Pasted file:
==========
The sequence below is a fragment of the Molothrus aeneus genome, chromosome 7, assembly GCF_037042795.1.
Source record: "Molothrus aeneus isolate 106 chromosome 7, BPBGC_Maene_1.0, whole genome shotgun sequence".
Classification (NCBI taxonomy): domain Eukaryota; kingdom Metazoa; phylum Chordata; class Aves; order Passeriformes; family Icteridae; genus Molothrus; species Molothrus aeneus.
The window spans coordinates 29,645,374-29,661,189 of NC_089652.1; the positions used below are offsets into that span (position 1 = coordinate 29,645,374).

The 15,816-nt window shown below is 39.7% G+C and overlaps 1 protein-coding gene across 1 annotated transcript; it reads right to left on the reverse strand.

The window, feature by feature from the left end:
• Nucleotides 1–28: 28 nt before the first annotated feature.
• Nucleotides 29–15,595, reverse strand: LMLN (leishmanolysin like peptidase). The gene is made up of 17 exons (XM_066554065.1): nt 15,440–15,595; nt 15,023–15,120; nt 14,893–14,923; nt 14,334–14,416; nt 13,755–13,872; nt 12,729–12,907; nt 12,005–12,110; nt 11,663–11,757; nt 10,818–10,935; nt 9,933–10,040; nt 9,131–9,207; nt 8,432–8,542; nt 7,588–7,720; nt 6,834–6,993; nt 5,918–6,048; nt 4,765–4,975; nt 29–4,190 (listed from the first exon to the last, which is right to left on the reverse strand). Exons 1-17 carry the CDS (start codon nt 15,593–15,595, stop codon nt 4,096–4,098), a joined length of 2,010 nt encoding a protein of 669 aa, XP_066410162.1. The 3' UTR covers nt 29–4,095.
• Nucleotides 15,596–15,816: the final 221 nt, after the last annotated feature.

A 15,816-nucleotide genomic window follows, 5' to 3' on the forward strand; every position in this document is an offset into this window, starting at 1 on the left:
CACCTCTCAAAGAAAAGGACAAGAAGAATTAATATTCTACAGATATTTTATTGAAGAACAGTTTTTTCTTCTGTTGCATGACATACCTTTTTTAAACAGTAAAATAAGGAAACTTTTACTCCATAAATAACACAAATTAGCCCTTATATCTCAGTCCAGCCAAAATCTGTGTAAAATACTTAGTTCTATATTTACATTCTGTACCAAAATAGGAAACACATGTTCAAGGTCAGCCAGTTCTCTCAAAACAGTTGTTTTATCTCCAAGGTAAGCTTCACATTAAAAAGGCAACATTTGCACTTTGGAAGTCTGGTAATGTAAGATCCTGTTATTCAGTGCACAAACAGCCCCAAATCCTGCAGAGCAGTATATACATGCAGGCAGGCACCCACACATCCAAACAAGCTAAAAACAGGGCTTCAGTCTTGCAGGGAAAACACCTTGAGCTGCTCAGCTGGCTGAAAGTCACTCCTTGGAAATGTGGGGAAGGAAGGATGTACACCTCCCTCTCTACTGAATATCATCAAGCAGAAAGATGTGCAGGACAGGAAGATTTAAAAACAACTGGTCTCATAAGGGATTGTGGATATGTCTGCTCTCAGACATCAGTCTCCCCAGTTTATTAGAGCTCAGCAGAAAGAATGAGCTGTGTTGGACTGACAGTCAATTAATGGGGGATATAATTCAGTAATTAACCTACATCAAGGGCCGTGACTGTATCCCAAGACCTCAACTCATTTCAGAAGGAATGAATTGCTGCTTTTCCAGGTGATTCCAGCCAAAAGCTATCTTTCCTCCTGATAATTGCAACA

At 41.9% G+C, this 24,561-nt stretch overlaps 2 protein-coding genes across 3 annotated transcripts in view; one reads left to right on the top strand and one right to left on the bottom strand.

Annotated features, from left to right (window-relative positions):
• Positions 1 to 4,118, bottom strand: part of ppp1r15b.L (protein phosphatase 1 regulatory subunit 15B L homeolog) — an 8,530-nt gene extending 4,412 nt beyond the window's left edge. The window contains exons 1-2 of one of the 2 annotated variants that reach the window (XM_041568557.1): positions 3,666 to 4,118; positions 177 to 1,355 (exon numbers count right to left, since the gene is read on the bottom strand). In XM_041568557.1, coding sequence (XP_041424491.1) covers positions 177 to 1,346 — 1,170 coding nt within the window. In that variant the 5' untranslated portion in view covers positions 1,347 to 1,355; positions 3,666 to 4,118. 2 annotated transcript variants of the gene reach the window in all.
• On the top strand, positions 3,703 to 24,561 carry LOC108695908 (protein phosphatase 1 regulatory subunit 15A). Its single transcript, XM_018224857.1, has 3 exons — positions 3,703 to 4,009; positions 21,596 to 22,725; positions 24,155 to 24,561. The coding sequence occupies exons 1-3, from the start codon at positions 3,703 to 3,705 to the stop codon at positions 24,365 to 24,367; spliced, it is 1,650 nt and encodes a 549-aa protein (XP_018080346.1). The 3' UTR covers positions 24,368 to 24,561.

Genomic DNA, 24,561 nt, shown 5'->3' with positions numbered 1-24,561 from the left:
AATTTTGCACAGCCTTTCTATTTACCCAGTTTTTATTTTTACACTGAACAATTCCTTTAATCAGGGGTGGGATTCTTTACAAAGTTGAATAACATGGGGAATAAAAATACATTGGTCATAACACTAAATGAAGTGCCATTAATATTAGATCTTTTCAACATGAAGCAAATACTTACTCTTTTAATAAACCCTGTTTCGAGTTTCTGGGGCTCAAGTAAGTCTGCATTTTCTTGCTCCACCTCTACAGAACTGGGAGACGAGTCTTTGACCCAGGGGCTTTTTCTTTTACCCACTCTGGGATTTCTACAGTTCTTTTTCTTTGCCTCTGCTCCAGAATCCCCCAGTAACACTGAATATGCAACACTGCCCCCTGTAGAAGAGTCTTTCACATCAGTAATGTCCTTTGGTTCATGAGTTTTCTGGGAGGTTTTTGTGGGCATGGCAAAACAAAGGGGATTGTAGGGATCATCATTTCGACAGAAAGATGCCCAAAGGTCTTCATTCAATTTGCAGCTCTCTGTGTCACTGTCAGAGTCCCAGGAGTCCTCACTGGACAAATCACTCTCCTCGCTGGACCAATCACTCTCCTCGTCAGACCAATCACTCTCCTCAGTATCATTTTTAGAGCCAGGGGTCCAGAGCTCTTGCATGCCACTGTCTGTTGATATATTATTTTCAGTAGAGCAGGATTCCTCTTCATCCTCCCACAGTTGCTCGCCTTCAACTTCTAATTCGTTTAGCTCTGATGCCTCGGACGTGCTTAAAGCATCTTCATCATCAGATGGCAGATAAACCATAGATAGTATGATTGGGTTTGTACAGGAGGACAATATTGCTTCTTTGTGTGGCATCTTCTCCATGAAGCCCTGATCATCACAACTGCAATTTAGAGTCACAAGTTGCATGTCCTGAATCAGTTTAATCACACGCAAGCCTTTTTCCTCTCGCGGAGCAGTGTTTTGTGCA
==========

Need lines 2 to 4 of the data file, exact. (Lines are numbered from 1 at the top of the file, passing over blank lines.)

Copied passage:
Source record: "Molothrus aeneus isolate 106 chromosome 7, BPBGC_Maene_1.0, whole genome shotgun sequence".
Classification (NCBI taxonomy): domain Eukaryota; kingdom Metazoa; phylum Chordata; class Aves; order Passeriformes; family Icteridae; genus Molothrus; species Molothrus aeneus.
The window spans coordinates 29,645,374-29,661,189 of NC_089652.1; the positions used below are offsets into that span (position 1 = coordinate 29,645,374).